“However, particular concern is raised that the ramifications for the emerging Thanet Local Plan have not been adequately quantified, and there is a lack of information relating to delivery of the project.”
Stone Hill Park response
Landowner Stone Hill Park (SHP) has submitted a master plan and outline planning application to Thanet council for 2,500 homes; an advanced manufacturing focused business park; sports and recreational facilities, with the former runway becoming the focal point for a network of parkland, trails and outdoor space, and a ‘heritage hub’ at the site.
SHP says it expects its planning application for the site to be examined by Thanet council later this year.
In its response to the RSP consultation documents SHP says: “Our principal comment is that in our opinion the consultation material fails to demonstrate that the proposed development is deliverable, on the following principal grounds:
- There is no evidence of RSP’s ability to fund the proposed development;
- The Outline Business Case and suggested ‘market opportunity’ is fundamentally flawed and not credible;
- RSP does not own the land that it proposes to develop, and does not present a credible means of acquiring it;
- The level of detail provided in the Preliminary Environmental Report (PEIR) is inadequate to reach even a preliminary view on the likely environmental effects of the proposed development, or the scope of mitigation necessary to make it acceptable;
- There is no evidence to demonstrate a genuine ability/intention to deliver the proposed development.”
RSP plans for the future of Manston
RSP hopes to reopen the airport in a £300m project to create an air freight hub with passenger services and business aviation. It bought out the DCO rights from the original proposing company RiverOak corporation last December.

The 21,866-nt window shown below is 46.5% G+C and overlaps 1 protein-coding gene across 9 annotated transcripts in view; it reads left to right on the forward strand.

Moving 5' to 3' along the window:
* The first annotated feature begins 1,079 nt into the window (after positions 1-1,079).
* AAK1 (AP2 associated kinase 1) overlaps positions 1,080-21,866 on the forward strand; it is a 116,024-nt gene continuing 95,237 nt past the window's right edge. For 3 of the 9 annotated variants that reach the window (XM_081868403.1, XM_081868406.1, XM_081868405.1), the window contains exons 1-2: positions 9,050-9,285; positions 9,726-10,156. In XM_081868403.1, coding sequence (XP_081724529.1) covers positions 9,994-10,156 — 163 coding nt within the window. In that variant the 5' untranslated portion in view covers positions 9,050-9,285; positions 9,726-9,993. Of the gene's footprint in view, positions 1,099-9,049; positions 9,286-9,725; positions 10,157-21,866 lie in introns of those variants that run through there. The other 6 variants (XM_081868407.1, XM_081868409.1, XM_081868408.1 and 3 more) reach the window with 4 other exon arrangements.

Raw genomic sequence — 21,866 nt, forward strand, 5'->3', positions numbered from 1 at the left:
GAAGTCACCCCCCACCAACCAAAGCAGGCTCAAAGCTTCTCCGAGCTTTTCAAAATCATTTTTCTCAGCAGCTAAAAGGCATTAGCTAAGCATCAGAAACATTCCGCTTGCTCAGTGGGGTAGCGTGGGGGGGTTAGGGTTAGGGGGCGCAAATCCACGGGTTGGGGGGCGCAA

In one volume of its reports compiled as part of the DCO process it states: “Direct on-site jobs are predicted to be 2,150 by year 5, of which 697 posts are forecast to be created by the airport operator. The direct employment figure will rise with increasing freight tonnage and passenger numbers.
“By the end of year 5, the indirect and catalytic jobs forecast to result from the operation at Manston Airport are 4,515 and 8,601 respectively, and 8,970 and 17,085 by the end of year 20.
“The total figure for jobs created by the operations of Manston Airport is forecast at around 30,000.”
RSP plans for construction will be phased over 15 years and will include a total of 19 freight stands and four passenger stands for aircraft as well as warehousing and fuel storage to meet the forecast demand.
There are also plans for education and training, flight training school,business aviation and passenger services. Earlier this month RSP announced a partnership with Securitas to implement and operate a full suite of fire and security services at the site.
RSP aims to handle some 10,000 air cargo movements a year by its sixth year of operation equating to 14 arrivals and 14 departures a day, around two flights an hour “during normal operating hours.”